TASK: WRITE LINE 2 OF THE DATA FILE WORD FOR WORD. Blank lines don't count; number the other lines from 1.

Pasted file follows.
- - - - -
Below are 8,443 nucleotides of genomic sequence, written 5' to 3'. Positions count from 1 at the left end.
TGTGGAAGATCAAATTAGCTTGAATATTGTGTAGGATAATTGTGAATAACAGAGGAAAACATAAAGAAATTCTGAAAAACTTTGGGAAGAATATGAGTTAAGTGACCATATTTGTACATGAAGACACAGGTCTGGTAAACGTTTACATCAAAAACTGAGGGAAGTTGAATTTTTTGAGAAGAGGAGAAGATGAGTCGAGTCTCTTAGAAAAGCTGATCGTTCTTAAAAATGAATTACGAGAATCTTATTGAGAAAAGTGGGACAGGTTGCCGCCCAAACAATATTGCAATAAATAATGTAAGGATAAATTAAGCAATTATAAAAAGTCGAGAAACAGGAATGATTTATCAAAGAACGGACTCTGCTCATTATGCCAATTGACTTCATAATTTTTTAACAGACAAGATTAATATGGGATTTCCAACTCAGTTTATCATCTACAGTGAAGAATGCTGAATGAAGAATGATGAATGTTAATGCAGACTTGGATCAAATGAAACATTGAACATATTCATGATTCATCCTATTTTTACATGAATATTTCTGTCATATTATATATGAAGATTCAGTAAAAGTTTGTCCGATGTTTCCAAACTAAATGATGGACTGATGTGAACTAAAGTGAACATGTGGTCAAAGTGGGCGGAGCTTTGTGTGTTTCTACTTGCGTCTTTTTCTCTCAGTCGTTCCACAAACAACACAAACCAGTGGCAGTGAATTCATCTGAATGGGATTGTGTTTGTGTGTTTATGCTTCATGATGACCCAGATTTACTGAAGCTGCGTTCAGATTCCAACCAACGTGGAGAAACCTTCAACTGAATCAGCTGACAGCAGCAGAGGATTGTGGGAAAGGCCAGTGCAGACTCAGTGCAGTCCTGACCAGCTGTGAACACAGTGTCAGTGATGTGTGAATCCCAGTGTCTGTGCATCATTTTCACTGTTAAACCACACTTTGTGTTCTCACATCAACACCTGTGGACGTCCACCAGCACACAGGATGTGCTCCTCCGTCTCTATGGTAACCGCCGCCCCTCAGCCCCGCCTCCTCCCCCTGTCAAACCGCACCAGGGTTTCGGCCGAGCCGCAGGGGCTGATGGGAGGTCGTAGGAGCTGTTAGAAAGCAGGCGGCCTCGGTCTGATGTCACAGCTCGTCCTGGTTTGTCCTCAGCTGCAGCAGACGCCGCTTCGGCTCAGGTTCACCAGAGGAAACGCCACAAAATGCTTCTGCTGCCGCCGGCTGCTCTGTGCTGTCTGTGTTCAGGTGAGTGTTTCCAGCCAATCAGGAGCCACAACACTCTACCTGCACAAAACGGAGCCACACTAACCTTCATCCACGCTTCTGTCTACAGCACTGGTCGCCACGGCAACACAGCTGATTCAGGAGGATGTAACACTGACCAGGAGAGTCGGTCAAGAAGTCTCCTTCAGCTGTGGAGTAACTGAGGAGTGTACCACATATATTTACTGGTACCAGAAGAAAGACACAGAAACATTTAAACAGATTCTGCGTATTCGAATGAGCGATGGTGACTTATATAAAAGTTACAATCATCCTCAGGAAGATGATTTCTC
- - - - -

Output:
TGTGGAAGATCAAATTAGCTTGAATATTGTGTAGGATAATTGTGAATAACAGAGGAAAACATAAAGAAATTCTGAAAAACTTTGGGAAGAATATGAGTTAAGTGACCATATTTGTACATGAAGACACAGGTCTGGTAAACGTTTACATCAAAAACTGAGGGAAGTTGAATTTTTTGAGAAGAGGAGAAGATGAGTCGAGTCTCTTAGAAAAGCTGATCGTTCTTAAAAATGAATTACGAGAATCTTATTGAGAAAAGTGGGACAGGTTGCCGCCCAAACAATATTGCAATAAATAATGTAAGGATAAATTAAGCAATTATAAAAAGTCGAGAAACAGGAATGATTTATCAAAGAACGGACTCTGCTCATTATGCCAATTGACTTCATAATTTTTTAACAGACAAGATTAATATGGGATTTCCAACTCAGTTTATCATCTACAGTGAAGAATGCTGAATGAAGAATGATGAATGTTAATGCAGACTTGGATCAAATGAAACATTGAACATATTCATGATTCATCCTATTTTTACATGAATATTTCTGTCATATTATATATGAAGATTCAGTAAAAGTTTGTCCGATGTTTCCAAACTAAATGATGGACTGATGTGAACTAAAGTGAACATGTGGTCAAAGTGGGCGGAGCTTTGTGTGTTTCTACTTGCGTCTTTTTCTCTCAGTCGTTCCACAAACAACACAAACCAGTGGCAGTGAATTCATCTGAATGGGATTGTGTTTGTGTGTTTATGCTTCATGATGACCCAGATTTACTGAAGCTGCGTTCAGATTCCAACCAACGTGGAGAAACCTTCAACTGAATCAGCTGACAGCAGCAGAGGATTGTGGGAAAGGCCAGTGCAGACTCAGTGCAGTCCTGACCAGCTGTGAACACAGTGTCAGTGATGTGTGAATCCCAGTGTCTGTGCATCATTTTCACTGTTAAACCACACTTTGTGTTCTCACATCAACACCTGTGGACGTCCACCAGCACACAGGATGTGCTCCTCCGTCTCTATGGTAACCGCCGCCCCTCAGCCCCGCCTCCTCCCCCTGTCAAACCGCACCAGGGTTTCGGCCGAGCCGCAGGGGCTGATGGGAGGTCGTAGGAGCTGTTAGAAAGCAGGCGGCCTCGGTCTGATGTCACAGCTCGTCCTGGTTTGTCCTCAGCTGCAGCAGACGCCGCTTCGGCTCAGGTTCACCAGAGGAAACGCCACAAAATGCTTCTGCTGCCGCCGGCTGCTCTGTGCTGTCTGTGTTCAGGTGAGTGTTTCCAGCCAATCAGGAGCCACAACACTCTACCTGCACAAAACGGAGCCACACTAACCTTCATCCACGCTTCTGTCTACAGCACTGGTCGCCACGGCAACACAGCTGATTCAGGAGGATGTAACACTGACCAGGAGAGTCGGTCAAGAAGTCTCCTTCAGCTGTGGAGTAACTGAGGAGTGTACCACATATATTTACTGGTACCAGAAGAAAGACACAGAAACATTTAAACAGATTCTGCGTATTCGAATGAGCGATGGTGACTTATATAAAAGTTACAATCATCCTCAGGAAGATGATTTCTC